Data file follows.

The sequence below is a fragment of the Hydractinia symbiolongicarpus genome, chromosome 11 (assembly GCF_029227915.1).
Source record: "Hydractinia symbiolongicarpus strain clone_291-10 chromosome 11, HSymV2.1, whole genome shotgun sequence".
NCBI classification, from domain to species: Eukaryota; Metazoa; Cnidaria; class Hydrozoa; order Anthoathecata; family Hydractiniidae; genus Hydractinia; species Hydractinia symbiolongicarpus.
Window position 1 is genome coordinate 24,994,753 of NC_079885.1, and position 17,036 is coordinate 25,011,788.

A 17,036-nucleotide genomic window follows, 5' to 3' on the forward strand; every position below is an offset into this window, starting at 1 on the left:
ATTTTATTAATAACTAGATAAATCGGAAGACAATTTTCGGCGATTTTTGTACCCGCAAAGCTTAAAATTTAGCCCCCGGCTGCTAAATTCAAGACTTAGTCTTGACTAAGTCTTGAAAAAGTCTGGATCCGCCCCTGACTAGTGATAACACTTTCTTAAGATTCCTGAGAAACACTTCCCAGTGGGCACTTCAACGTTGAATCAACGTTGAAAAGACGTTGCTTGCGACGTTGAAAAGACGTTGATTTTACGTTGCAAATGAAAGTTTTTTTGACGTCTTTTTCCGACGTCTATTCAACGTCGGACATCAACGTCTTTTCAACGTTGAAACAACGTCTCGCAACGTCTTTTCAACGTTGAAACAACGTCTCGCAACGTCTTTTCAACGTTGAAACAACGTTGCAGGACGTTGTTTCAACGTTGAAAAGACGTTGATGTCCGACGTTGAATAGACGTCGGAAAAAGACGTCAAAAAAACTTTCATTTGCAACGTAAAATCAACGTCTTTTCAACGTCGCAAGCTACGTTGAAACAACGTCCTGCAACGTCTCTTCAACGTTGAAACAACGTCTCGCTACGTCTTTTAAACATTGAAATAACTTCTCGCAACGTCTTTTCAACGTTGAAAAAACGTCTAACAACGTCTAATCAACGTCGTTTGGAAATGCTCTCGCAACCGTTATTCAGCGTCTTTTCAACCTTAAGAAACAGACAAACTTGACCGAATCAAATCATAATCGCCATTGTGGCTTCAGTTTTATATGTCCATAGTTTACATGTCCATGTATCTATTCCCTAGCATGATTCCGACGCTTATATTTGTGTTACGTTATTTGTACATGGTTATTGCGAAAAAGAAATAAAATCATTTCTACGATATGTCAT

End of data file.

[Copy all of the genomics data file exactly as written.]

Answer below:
The sequence below is a fragment of the Hydractinia symbiolongicarpus genome, chromosome 11 (assembly GCF_029227915.1).
Source record: "Hydractinia symbiolongicarpus strain clone_291-10 chromosome 11, HSymV2.1, whole genome shotgun sequence".
NCBI classification, from domain to species: Eukaryota; Metazoa; Cnidaria; class Hydrozoa; order Anthoathecata; family Hydractiniidae; genus Hydractinia; species Hydractinia symbiolongicarpus.
Window position 1 is genome coordinate 24,994,753 of NC_079885.1, and position 17,036 is coordinate 25,011,788.

A 17,036-nucleotide genomic window follows, 5' to 3' on the forward strand; every position below is an offset into this window, starting at 1 on the left:
ATTTTATTAATAACTAGATAAATCGGAAGACAATTTTCGGCGATTTTTGTACCCGCAAAGCTTAAAATTTAGCCCCCGGCTGCTAAATTCAAGACTTAGTCTTGACTAAGTCTTGAAAAAGTCTGGATCCGCCCCTGACTAGTGATAACACTTTCTTAAGATTCCTGAGAAACACTTCCCAGTGGGCACTTCAACGTTGAATCAACGTTGAAAAGACGTTGCTTGCGACGTTGAAAAGACGTTGATTTTACGTTGCAAATGAAAGTTTTTTTGACGTCTTTTTCCGACGTCTATTCAACGTCGGACATCAACGTCTTTTCAACGTTGAAACAACGTCTCGCAACGTCTTTTCAACGTTGAAACAACGTCTCGCAACGTCTTTTCAACGTTGAAACAACGTTGCAGGACGTTGTTTCAACGTTGAAAAGACGTTGATGTCCGACGTTGAATAGACGTCGGAAAAAGACGTCAAAAAAACTTTCATTTGCAACGTAAAATCAACGTCTTTTCAACGTCGCAAGCTACGTTGAAACAACGTCCTGCAACGTCTCTTCAACGTTGAAACAACGTCTCGCTACGTCTTTTAAACATTGAAATAACTTCTCGCAACGTCTTTTCAACGTTGAAAAAACGTCTAACAACGTCTAATCAACGTCGTTTGGAAATGCTCTCGCAACCGTTATTCAGCGTCTTTTCAACCTTAAGAAACAGACAAACTTGACCGAATCAAATCATAATCGCCATTGTGGCTTCAGTTTTATATGTCCATAGTTTACATGTCCATGTATCTATTCCCTAGCATGATTCCGACGCTTATATTTGTGTTACGTTATTTGTACATGGTTATTGCGAAAAAGAAATAAAATCATTTCTACGATATGTCAT